As drivers on their phones are targeted by advertisers and legislators alike, understanding the priorities and behavior of these drivers is crucial to improve the safety of everyone on the road. Though states continue to pass laws limiting phone usage in vehicles, drivers remain intent on staying connected while driving.
As previous Drivemode studies have focused on messaging frequency and app usage of drivers in the U.S., the purpose of this study was to determine national and regional calling trends to see how phone calls were impacting a person’s drive. Drivemode analyzed over 96K anonymized calls made in 2018 by drivers in major U.S. cities. To eliminate outlier data, calls included in this study had a duration between one second and sixty minutes.
Irrespective of how long or far a person was driving, the average length of a phone call among U.S. drivers in 2018 was 6 minutes and 4 seconds (6:04). Drivers in Chicago, St. Louis, Philadelphia, Atlanta, San Diego and New York City all exceeded the national average. For further insight into those longer calls made by drivers, Drivemode analyzed how many calls were ten minutes or longer. Of the calls made in 2018 by drivers nationally, 18.82% of the calls were ten minutes or longer. Drivers in Chicago, St. Louis, Philadelphia and Atlanta (which also averaged the longest calls overall) had the most calls that exceeded ten minutes in duration.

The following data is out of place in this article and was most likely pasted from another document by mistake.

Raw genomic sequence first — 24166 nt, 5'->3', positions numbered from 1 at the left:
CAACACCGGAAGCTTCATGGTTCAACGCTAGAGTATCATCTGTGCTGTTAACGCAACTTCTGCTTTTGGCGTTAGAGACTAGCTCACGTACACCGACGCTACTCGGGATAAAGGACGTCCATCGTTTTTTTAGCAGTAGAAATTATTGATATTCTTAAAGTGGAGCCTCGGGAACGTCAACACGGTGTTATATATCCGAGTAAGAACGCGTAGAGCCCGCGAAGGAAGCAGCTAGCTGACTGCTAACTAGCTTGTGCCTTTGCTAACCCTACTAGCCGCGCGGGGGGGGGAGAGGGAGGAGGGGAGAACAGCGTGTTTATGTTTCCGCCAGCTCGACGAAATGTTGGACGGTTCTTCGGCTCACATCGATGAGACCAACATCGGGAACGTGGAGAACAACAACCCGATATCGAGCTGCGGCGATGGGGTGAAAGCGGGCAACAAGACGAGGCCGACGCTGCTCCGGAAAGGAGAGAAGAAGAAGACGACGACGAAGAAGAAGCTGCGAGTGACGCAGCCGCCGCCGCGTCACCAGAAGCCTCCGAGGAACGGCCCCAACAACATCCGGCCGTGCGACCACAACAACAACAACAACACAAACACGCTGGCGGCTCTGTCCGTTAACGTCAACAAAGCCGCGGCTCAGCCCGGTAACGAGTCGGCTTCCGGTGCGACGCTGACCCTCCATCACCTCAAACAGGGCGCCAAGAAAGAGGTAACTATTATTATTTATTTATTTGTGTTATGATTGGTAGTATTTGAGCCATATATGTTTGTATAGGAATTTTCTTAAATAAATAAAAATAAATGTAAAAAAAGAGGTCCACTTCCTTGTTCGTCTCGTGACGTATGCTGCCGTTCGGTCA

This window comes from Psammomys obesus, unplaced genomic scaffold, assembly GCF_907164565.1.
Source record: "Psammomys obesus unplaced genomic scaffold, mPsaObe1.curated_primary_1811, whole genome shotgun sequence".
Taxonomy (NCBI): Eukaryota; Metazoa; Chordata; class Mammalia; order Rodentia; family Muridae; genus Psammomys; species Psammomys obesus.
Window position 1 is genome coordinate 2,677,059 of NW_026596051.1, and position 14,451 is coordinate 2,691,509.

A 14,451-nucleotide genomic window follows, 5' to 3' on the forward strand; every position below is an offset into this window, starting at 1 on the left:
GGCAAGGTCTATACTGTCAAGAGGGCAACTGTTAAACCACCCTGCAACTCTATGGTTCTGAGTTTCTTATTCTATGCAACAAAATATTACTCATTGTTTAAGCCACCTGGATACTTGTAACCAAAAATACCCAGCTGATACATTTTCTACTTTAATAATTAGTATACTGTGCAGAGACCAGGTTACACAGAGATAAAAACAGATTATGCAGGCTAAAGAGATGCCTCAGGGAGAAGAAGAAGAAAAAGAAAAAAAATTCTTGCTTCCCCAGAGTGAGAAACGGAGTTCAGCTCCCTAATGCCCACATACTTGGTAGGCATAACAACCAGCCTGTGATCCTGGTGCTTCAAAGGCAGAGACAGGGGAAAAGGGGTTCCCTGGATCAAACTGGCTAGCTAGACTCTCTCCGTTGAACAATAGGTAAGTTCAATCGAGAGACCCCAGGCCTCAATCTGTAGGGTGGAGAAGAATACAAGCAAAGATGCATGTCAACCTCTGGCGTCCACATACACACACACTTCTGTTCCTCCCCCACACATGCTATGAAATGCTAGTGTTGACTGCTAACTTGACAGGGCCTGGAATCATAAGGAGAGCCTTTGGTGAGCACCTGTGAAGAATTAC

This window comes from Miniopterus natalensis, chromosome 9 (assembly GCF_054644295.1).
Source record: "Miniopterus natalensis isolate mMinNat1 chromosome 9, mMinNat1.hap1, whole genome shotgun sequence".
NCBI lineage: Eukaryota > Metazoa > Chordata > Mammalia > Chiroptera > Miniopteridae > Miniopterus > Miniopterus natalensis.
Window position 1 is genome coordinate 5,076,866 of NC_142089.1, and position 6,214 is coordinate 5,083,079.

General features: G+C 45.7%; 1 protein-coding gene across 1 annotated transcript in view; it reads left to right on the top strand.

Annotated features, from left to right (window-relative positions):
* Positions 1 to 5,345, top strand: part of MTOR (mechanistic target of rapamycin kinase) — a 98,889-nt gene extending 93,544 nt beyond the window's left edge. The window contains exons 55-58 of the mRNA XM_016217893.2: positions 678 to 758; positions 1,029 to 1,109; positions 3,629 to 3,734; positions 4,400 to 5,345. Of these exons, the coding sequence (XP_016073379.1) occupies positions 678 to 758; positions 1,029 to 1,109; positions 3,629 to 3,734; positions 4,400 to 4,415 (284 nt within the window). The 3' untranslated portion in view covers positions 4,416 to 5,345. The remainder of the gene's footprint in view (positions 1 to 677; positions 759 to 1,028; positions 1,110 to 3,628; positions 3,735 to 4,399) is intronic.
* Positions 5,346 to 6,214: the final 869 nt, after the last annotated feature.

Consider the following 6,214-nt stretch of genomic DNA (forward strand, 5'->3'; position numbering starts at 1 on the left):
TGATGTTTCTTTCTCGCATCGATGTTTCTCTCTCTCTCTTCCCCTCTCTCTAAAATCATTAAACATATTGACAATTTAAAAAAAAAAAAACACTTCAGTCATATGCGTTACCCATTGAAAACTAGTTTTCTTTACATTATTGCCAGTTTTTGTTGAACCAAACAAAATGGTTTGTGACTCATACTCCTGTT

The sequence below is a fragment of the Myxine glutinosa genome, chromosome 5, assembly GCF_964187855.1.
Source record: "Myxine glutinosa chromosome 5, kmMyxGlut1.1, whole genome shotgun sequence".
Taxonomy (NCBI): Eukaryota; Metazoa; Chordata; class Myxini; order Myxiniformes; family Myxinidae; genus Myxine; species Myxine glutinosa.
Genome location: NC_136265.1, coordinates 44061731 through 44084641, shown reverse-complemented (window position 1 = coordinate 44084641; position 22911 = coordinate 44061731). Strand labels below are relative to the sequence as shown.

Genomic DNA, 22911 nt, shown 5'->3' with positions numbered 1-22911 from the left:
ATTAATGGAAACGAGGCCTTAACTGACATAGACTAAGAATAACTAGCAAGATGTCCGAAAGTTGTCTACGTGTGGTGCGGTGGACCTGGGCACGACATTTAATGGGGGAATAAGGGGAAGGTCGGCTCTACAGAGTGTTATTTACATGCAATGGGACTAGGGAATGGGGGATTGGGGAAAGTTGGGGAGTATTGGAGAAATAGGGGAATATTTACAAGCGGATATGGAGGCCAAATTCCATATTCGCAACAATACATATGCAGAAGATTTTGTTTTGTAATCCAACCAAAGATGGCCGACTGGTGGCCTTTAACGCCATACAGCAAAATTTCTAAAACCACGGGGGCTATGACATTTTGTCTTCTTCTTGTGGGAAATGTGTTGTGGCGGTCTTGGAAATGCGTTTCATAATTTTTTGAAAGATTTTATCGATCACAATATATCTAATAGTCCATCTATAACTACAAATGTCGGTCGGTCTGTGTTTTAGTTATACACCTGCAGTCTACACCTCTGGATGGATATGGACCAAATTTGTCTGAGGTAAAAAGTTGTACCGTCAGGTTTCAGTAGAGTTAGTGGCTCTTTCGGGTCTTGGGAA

While driving, Chicagoans talk 10.99% longer than the rest of the country and 22.57% of their calls are over ten minutes long. Around 20% of drivers’ calls in St. Louis, Philadelphia, and Atlanta are also over ten minutes long.
“When one out of five calls is longer than ten minutes, we see that staying connected is a priority for drivers in these cities. Learning how drivers spend their time in the car can inform and impact local legislation, advertising, even infrastructure,” said Yo Koga, co-founder and CEO of Drivemode. “The drivers in our study are calling safely— hands-free and voice activated. But the data signals behavioral trends that can extend to larger populations, indicating how significant phone calling is for drivers in certain cities.”
|Rank||City||Average call duration||Call duration compared to national average||Percentage of calls over 10 minutes long|
|2||St. Louis||6:39||8.84% longer||21.90%|
|5||San Diego||6:10||1.51% longer||18.12%|
|6||New York City||6:06||0.50% longer||19.02%|
|7||San Francisco||5:51||3.58% shorter||17.98%|
|14||Los Angeles||5:29||10.61% shorter||16.64%|